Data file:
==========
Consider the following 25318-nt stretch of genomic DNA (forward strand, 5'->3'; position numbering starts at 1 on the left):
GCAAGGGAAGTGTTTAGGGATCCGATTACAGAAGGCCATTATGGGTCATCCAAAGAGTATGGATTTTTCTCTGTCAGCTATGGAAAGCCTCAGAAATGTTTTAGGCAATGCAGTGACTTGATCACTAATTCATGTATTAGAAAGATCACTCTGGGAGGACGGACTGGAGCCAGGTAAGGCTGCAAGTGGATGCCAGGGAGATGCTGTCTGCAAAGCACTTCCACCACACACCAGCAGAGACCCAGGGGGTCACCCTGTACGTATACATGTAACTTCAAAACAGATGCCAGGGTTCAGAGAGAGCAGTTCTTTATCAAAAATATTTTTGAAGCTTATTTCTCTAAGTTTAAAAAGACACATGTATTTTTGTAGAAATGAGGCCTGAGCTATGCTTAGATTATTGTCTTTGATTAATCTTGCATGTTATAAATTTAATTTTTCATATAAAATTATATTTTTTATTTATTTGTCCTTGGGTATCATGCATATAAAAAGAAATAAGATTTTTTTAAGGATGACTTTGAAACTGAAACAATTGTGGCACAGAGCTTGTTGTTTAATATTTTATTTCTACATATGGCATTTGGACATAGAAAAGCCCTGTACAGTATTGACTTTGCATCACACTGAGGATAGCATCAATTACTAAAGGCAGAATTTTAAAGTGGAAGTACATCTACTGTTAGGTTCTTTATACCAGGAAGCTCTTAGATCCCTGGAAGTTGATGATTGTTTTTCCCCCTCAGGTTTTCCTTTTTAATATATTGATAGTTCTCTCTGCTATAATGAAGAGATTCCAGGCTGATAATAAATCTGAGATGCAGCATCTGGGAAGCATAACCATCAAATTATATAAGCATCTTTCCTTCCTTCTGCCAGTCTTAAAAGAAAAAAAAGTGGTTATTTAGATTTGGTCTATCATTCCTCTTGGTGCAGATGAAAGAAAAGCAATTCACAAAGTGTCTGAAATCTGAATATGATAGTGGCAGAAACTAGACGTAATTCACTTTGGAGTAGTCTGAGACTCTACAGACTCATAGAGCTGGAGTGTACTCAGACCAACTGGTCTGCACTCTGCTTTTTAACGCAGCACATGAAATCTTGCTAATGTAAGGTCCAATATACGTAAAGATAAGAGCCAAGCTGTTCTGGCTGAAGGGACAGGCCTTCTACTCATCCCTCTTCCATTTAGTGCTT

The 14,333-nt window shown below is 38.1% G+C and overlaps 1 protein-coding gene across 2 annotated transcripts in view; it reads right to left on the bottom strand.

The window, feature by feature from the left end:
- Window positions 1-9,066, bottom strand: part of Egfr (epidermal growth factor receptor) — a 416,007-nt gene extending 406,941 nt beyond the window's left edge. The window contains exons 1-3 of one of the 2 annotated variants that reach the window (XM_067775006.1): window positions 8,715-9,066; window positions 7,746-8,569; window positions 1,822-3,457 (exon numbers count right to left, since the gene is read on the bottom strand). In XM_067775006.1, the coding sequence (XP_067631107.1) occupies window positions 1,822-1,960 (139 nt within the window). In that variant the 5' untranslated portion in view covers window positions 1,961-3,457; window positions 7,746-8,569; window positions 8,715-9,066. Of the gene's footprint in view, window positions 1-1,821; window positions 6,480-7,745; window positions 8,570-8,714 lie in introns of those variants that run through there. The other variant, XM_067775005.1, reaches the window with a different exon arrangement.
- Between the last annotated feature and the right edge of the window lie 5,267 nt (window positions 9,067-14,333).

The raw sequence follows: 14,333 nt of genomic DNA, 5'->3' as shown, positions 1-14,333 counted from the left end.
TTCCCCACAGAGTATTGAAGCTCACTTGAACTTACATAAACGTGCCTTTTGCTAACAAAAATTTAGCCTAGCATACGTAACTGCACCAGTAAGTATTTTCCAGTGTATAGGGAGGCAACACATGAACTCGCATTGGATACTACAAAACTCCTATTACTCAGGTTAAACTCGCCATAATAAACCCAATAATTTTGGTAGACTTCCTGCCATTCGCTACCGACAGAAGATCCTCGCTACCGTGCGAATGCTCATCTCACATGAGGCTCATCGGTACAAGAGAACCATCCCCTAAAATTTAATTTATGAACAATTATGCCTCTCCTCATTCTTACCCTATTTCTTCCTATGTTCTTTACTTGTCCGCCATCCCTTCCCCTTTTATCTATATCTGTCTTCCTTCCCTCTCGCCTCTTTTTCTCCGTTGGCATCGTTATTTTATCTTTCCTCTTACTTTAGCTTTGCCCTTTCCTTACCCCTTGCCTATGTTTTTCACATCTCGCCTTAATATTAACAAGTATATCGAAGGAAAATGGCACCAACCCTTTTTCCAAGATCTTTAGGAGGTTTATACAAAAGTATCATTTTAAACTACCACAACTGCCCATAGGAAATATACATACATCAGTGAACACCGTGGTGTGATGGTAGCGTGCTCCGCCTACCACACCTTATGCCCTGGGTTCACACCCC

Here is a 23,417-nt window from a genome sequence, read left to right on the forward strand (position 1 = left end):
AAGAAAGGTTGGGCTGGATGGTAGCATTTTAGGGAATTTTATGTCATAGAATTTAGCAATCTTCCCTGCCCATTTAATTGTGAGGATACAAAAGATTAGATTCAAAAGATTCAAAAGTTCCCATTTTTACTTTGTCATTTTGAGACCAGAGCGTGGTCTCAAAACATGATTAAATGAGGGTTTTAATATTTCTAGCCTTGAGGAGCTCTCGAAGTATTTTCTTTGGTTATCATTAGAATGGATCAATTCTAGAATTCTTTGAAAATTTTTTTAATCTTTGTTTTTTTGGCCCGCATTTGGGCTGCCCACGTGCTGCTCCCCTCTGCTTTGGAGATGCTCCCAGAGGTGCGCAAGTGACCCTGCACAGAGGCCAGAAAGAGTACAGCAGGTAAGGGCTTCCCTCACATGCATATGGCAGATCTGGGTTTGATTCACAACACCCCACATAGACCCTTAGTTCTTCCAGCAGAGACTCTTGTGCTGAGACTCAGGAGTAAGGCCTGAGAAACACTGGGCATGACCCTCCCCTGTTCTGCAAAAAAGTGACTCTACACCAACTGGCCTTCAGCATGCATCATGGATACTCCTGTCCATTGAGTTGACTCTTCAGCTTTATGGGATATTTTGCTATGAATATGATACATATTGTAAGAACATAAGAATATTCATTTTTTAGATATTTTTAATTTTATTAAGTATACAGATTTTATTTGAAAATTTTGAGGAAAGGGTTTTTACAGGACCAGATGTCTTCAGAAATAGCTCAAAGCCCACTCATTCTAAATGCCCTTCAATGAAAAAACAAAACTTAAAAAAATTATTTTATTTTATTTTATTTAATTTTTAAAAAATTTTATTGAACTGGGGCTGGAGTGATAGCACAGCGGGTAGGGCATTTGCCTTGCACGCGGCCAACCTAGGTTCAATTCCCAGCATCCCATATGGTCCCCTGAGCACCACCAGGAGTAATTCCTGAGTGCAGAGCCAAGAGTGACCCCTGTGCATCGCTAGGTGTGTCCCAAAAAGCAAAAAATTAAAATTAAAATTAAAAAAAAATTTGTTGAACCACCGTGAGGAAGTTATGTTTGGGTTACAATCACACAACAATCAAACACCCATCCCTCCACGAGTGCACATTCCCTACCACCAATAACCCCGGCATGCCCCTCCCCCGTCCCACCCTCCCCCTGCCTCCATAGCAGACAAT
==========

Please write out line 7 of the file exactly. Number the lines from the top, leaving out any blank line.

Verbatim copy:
The raw sequence follows: 14,333 nt of genomic DNA, 5'->3' as shown, positions 1-14,333 counted from the left end.